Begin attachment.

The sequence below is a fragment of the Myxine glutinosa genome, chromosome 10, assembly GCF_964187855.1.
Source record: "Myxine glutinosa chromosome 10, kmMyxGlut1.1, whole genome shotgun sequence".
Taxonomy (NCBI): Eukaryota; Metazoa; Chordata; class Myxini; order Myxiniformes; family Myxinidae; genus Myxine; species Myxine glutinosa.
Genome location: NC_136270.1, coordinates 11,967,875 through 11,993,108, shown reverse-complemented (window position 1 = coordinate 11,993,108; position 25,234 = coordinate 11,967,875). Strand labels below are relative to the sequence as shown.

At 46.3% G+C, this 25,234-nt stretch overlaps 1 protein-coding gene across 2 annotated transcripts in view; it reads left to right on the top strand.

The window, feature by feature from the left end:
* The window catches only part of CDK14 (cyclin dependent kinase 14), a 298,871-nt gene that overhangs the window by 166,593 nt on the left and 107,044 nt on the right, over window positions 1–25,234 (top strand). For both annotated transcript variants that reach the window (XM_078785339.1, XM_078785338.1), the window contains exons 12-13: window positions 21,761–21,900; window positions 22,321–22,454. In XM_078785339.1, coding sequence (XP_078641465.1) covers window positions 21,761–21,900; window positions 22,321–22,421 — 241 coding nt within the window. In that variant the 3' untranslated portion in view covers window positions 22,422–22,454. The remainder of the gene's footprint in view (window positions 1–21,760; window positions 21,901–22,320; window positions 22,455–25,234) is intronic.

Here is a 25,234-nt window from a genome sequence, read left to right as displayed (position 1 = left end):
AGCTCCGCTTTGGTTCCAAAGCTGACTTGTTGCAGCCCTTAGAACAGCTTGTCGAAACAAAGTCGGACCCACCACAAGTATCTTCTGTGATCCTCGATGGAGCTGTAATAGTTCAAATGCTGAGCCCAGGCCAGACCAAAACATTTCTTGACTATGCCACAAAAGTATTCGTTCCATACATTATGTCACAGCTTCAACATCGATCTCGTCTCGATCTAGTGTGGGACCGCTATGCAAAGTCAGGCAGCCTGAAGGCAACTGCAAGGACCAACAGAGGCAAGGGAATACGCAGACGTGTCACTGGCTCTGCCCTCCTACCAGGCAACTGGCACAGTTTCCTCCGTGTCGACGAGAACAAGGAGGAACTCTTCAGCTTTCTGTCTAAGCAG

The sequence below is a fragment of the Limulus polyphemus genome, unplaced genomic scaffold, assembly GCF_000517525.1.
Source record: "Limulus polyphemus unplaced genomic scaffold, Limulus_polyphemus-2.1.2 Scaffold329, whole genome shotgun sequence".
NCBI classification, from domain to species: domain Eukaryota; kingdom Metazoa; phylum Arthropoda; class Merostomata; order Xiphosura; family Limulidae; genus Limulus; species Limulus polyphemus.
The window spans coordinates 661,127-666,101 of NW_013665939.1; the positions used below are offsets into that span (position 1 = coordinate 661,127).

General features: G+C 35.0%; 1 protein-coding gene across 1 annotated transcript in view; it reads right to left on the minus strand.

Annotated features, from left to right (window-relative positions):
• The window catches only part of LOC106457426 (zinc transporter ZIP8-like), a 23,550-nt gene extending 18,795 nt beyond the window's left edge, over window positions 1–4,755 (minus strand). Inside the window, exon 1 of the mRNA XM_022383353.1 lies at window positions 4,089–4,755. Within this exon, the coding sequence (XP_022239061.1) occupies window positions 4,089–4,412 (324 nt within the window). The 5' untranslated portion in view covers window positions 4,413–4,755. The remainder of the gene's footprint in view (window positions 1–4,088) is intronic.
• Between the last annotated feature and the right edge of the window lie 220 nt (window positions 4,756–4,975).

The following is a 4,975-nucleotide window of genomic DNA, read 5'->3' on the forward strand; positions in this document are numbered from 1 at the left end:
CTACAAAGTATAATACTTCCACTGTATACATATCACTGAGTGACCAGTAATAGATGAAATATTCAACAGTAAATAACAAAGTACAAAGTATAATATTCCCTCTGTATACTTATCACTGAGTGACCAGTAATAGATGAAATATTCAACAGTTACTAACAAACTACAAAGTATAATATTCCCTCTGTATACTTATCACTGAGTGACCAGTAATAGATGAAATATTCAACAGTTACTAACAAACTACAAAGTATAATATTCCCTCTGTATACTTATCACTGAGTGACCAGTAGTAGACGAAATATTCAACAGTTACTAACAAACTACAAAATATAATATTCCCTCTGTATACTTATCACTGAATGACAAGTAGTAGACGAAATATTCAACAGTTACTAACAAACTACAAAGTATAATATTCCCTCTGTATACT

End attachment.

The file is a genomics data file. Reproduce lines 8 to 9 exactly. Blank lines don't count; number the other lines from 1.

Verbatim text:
Here is a 25,234-nt window from a genome sequence, read left to right as displayed (position 1 = left end):
AGCTCCGCTTTGGTTCCAAAGCTGACTTGTTGCAGCCCTTAGAACAGCTTGTCGAAACAAAGTCGGACCCACCACAAGTATCTTCTGTGATCCTCGATGGAGCTGTAATAGTTCAAATGCTGAGCCCAGGCCAGACCAAAACATTTCTTGACTATGCCACAAAAGTATTCGTTCCATACATTATGTCACAGCTTCAACATCGATCTCGTCTCGATCTAGTGTGGGACCGCTATGCAAAGTCAGGCAGCCTGAAGGCAACTGCAAGGACCAACAGAGGCAAGGGAATACGCAGACGTGTCACTGGCTCTGCCCTCCTACCAGGCAACTGGCACAGTTTCCTCCGTGTCGACGAGAACAAGGAGGAACTCTTCAGCTTTCTGTCTAAGCAG